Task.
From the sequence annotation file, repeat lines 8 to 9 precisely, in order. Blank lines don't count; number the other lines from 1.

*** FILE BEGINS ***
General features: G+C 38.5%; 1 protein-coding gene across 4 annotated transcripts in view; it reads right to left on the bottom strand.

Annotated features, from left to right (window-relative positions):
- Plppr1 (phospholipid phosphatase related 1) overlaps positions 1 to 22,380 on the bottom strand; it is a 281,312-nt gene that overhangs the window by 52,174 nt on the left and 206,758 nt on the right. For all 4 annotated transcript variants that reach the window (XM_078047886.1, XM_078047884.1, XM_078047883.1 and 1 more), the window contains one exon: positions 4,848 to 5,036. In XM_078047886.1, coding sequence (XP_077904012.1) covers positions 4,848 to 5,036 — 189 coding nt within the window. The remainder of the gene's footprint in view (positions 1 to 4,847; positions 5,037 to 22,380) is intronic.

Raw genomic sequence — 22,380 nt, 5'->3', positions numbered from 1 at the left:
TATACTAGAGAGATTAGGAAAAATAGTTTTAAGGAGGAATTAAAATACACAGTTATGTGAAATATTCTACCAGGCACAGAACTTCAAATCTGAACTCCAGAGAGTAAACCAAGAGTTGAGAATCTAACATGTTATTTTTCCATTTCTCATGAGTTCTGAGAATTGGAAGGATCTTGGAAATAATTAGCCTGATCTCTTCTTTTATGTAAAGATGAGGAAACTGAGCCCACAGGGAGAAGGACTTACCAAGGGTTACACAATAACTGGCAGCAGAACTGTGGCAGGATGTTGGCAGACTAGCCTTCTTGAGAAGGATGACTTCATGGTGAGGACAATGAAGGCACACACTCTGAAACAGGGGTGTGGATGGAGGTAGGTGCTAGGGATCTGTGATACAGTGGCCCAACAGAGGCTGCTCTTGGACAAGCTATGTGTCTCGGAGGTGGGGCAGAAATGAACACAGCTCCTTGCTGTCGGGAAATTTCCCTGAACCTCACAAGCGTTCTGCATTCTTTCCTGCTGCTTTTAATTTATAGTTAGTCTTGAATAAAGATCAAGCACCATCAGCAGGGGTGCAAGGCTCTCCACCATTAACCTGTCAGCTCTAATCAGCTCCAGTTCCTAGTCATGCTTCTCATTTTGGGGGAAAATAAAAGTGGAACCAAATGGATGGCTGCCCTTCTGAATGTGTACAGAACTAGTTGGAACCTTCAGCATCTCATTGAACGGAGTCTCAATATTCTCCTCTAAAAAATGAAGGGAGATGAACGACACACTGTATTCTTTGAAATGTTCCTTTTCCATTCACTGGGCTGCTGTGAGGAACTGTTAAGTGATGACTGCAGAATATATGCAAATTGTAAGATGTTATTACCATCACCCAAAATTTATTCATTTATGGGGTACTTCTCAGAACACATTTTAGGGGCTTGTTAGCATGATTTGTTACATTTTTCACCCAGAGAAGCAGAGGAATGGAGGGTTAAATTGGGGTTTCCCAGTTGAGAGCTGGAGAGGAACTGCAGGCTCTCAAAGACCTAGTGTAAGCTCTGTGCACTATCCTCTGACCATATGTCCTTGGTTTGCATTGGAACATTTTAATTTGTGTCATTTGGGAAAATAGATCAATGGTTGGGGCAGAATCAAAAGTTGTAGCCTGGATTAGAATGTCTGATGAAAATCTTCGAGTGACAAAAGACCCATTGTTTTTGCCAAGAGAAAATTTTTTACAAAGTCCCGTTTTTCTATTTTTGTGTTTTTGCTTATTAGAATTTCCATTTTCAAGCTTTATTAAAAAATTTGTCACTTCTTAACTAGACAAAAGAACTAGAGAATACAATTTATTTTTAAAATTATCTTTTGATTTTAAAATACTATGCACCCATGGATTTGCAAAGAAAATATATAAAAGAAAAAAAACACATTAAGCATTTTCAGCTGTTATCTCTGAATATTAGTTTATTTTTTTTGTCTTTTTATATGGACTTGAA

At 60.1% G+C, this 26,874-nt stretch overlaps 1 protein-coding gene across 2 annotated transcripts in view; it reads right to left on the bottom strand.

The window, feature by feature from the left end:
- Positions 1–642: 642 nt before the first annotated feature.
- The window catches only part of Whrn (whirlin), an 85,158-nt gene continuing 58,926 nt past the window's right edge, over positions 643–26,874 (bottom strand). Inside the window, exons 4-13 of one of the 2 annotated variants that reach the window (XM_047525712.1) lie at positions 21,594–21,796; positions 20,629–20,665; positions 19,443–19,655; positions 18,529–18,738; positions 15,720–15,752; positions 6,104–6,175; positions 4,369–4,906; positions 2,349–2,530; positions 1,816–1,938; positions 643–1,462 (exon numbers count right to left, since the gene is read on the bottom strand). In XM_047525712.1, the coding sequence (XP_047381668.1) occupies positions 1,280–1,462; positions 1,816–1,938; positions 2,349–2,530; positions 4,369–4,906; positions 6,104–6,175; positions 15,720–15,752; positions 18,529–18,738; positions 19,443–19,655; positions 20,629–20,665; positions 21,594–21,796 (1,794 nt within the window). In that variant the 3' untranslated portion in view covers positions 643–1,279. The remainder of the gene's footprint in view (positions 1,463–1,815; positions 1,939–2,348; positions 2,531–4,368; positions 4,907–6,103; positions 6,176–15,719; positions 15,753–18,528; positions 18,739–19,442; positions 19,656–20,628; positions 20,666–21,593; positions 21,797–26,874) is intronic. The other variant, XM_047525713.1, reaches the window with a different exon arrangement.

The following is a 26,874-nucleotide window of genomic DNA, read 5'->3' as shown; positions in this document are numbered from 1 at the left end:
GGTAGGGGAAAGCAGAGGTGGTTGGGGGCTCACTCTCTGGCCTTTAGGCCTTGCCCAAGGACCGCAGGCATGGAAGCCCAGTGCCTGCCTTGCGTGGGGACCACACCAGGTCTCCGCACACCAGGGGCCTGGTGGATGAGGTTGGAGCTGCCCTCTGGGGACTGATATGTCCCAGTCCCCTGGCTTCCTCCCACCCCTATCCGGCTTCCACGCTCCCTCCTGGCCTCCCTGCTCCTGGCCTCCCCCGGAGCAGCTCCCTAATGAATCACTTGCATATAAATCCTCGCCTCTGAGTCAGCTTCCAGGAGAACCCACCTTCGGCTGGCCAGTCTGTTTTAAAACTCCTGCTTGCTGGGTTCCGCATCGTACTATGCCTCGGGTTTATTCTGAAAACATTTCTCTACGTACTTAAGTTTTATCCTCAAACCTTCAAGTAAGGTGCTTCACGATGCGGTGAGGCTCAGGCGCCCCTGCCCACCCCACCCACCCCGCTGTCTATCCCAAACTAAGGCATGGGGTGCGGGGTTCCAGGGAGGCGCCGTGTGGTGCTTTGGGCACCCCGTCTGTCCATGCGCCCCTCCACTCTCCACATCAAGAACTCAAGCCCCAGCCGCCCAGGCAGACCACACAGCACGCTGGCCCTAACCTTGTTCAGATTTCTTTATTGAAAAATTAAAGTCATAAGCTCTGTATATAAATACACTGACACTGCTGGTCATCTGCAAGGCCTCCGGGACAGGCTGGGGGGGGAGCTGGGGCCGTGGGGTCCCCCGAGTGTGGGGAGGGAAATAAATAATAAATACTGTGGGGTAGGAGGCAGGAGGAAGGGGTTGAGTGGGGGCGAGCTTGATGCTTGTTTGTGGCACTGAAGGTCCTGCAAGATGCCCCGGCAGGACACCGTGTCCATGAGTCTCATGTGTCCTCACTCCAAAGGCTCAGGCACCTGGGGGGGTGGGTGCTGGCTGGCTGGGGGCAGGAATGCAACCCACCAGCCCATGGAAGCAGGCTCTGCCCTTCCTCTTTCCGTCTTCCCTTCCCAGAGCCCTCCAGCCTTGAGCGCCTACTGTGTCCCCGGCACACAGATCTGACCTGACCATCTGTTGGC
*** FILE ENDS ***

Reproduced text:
- Positions 1–642: 642 nt before the first annotated feature.
- The window catches only part of Whrn (whirlin), an 85,158-nt gene continuing 58,926 nt past the window's right edge, over positions 643–26,874 (bottom strand). Inside the window, exons 4-13 of one of the 2 annotated variants that reach the window (XM_047525712.1) lie at positions 21,594–21,796; positions 20,629–20,665; positions 19,443–19,655; positions 18,529–18,738; positions 15,720–15,752; positions 6,104–6,175; positions 4,369–4,906; positions 2,349–2,530; positions 1,816–1,938; positions 643–1,462 (exon numbers count right to left, since the gene is read on the bottom strand). In XM_047525712.1, the coding sequence (XP_047381668.1) occupies positions 1,280–1,462; positions 1,816–1,938; positions 2,349–2,530; positions 4,369–4,906; positions 6,104–6,175; positions 15,720–15,752; positions 18,529–18,738; positions 19,443–19,655; positions 20,629–20,665; positions 21,594–21,796 (1,794 nt within the window). In that variant the 3' untranslated portion in view covers positions 643–1,279. The remainder of the gene's footprint in view (positions 1,463–1,815; positions 1,939–2,348; positions 2,531–4,368; positions 4,907–6,103; positions 6,176–15,719; positions 15,753–18,528; positions 18,739–19,442; positions 19,656–20,628; positions 20,666–21,593; positions 21,797–26,874) is intronic. The other variant, XM_047525713.1, reaches the window with a different exon arrangement.